Contemporary menswear specialists Crane Brothers have been crafting beautiful suits, shirts and accessories for 20 years. They have recently introduced a Made in Italy program, luring industry veteran John Mangham of Ermenegildo Zegna in the process. The senior consultant and fitting specialist, who spent more than two decades with the Italian menswear giant, knows more than most when it comes to crafting timeless garments.
“Murray Crane [founder], has built such a strong business through a desire and passion for craftsmanship, tailoring and correct fit,” says John, “and he has done it largely with his own local tailors. But more recently we’ve partnered with artisan tailors based just outside of Rome for our Made in Italy program, which is my speciality, having started out with Italian luxury brand Zegna in the early ‘90s.”
Crane Brothers also source their fabrics from some of Italy’s most iconic mills whose histories span more than a century. “When Murray was aligning himself with these great Italian suppliers, he wanted someone with genuine experience and I was tempted away,” says John. “His plans were bold and exciting, and perhaps a little more realistic for our market.” The program sits alongside the company’s New Zealand made collections, handmade using fabrics from “all of the finest mills in Italy”.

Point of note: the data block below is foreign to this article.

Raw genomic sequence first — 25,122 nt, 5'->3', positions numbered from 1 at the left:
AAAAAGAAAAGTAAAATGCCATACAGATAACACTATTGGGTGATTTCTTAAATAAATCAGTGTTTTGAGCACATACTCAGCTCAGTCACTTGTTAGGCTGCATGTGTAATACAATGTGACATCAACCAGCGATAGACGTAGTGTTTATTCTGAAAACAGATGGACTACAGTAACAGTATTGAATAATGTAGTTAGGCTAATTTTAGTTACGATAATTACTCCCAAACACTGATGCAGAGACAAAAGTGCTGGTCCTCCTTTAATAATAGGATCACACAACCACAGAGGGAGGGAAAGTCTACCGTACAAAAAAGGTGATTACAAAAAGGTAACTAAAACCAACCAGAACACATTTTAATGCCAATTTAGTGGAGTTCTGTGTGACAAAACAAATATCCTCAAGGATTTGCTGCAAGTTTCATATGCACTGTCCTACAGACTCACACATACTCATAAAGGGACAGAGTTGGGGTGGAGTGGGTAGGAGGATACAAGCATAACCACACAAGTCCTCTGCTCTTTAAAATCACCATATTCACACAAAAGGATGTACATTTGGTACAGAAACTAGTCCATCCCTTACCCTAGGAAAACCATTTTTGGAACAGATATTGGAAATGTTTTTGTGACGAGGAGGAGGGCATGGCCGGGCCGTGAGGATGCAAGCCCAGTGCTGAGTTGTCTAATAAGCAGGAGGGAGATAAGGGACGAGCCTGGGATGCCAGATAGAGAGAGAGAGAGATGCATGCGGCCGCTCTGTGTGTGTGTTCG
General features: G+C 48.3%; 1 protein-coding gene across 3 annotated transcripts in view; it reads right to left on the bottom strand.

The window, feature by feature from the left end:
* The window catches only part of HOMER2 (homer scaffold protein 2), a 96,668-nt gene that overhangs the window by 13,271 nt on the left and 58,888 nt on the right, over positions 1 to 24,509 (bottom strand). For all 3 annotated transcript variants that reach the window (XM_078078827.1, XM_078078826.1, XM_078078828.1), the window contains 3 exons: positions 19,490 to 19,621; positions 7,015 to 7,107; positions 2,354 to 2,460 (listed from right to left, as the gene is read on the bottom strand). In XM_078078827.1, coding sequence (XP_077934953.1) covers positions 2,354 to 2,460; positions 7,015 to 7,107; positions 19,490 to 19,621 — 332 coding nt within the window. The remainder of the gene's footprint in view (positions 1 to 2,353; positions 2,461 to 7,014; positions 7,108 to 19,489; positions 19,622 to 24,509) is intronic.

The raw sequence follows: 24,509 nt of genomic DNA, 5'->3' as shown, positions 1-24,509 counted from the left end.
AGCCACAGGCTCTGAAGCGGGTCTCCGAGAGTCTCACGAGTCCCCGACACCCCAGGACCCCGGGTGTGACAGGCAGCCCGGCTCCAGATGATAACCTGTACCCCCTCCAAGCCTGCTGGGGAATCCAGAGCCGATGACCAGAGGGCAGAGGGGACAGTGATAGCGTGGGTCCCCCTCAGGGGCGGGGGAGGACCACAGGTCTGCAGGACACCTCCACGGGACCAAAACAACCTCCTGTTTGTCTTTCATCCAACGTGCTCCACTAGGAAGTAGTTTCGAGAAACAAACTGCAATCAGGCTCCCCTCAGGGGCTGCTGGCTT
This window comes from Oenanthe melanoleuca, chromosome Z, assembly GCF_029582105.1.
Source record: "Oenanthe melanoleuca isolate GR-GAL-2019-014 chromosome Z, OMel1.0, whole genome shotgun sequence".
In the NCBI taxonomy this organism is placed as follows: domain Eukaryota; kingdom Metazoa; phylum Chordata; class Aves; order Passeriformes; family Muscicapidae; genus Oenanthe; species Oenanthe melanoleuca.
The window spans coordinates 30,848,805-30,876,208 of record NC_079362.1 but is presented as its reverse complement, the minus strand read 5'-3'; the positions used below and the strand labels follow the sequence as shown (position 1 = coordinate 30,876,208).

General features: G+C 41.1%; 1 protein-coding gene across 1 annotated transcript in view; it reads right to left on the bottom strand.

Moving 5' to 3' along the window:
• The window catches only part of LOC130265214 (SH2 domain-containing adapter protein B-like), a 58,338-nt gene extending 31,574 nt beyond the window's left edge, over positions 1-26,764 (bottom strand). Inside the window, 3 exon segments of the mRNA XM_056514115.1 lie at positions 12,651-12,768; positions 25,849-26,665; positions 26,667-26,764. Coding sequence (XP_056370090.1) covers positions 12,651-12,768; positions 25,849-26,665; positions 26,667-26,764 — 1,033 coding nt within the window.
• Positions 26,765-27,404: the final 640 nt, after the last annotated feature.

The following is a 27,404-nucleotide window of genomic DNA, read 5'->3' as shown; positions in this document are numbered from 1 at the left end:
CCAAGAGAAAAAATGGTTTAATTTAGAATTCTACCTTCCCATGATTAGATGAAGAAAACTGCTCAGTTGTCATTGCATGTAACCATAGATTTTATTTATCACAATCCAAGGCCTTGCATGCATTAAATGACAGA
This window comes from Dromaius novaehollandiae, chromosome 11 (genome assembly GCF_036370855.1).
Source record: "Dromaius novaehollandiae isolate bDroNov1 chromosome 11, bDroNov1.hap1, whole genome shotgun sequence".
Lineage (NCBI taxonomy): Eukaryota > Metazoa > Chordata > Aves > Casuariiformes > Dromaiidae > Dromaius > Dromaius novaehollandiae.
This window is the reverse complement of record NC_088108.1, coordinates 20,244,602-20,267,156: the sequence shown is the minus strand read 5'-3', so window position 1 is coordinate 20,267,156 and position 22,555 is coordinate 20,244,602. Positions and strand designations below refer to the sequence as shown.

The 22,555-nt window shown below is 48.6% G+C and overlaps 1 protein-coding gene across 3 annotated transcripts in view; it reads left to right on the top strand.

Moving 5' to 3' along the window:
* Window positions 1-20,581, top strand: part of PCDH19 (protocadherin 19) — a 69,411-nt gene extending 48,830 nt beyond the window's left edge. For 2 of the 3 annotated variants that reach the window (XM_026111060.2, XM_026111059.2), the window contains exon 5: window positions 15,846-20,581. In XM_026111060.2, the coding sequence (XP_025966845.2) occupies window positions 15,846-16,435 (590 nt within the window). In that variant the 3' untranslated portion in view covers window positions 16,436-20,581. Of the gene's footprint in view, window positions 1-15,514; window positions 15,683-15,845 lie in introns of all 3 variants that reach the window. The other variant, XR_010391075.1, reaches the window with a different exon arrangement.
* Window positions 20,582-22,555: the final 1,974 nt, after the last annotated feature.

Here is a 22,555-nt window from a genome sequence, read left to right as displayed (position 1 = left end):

The suits utilise traditional techniques, including a fully floating hand-sewn canvas for a fit that is more “personal and alive”. “One of the benefits is that we have a selection of exclusive fabrics we work with from a variety of mills,” says John. “The result is a suit with more character, that will make the wearer feel more special, not just in terms of the material. This makes the garments unique for the individual.”
John, a made-to-measure specialist, has “conversations with his clients” addressing their needs, for example, do they feel the cold, how often will they be wearing the suit, will it be used for travel, as well as looking at their skin tone, hair colour, and body shape to select the most flattering cloth. The finer aspects of personalisation such as buttons — two, three, double-breasted — and the style of pockets and trousers must also be decided. Clients can even choose to have their initials embroidered into the lining. “Our suits start at $2,495 and move up in price from there depending on the cloth,” says John. “So you have to ensure you’re advising them correctly.” The details are sent through to Italy and then shipped, normally within 4–5 weeks.
Though it’s still on the conservative side, John is encouraged to see New Zealand tailoring “growing up”, with more younger men taking an interest in not just how the suits look, but also the fabric. “We always advocate authenticity,” he adds. “People understand that they are making an investment.” Another service Crane Brothers promote is their wardrobe consultations, “to alleviate ‘errors’ and to put together a plan that works”.
“One of the biggest challenges faced is that men tend to spend disposable income on cars or watches. Clothes often drop down the list,” John says. “I subscribe to the philosophy that you’re in your car for a couple of hours a day, with few people seeing you, but you’re in your clothes for eight-to-10 hours, so you should spend accordingly. You should invest in yourself.”